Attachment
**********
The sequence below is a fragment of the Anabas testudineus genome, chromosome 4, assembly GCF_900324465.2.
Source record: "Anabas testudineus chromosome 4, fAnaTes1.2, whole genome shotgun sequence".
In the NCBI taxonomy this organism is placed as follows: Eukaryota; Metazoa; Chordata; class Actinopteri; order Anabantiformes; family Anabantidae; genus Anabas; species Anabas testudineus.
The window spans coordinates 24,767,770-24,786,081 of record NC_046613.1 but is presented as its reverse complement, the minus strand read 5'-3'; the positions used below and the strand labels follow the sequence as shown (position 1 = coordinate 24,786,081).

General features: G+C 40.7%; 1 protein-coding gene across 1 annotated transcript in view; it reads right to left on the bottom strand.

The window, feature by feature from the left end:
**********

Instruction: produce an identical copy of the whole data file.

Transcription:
The sequence below is a fragment of the Anabas testudineus genome, chromosome 4, assembly GCF_900324465.2.
Source record: "Anabas testudineus chromosome 4, fAnaTes1.2, whole genome shotgun sequence".
In the NCBI taxonomy this organism is placed as follows: Eukaryota; Metazoa; Chordata; class Actinopteri; order Anabantiformes; family Anabantidae; genus Anabas; species Anabas testudineus.
The window spans coordinates 24,767,770-24,786,081 of record NC_046613.1 but is presented as its reverse complement, the minus strand read 5'-3'; the positions used below and the strand labels follow the sequence as shown (position 1 = coordinate 24,786,081).

General features: G+C 40.7%; 1 protein-coding gene across 1 annotated transcript in view; it reads right to left on the bottom strand.

The window, feature by feature from the left end: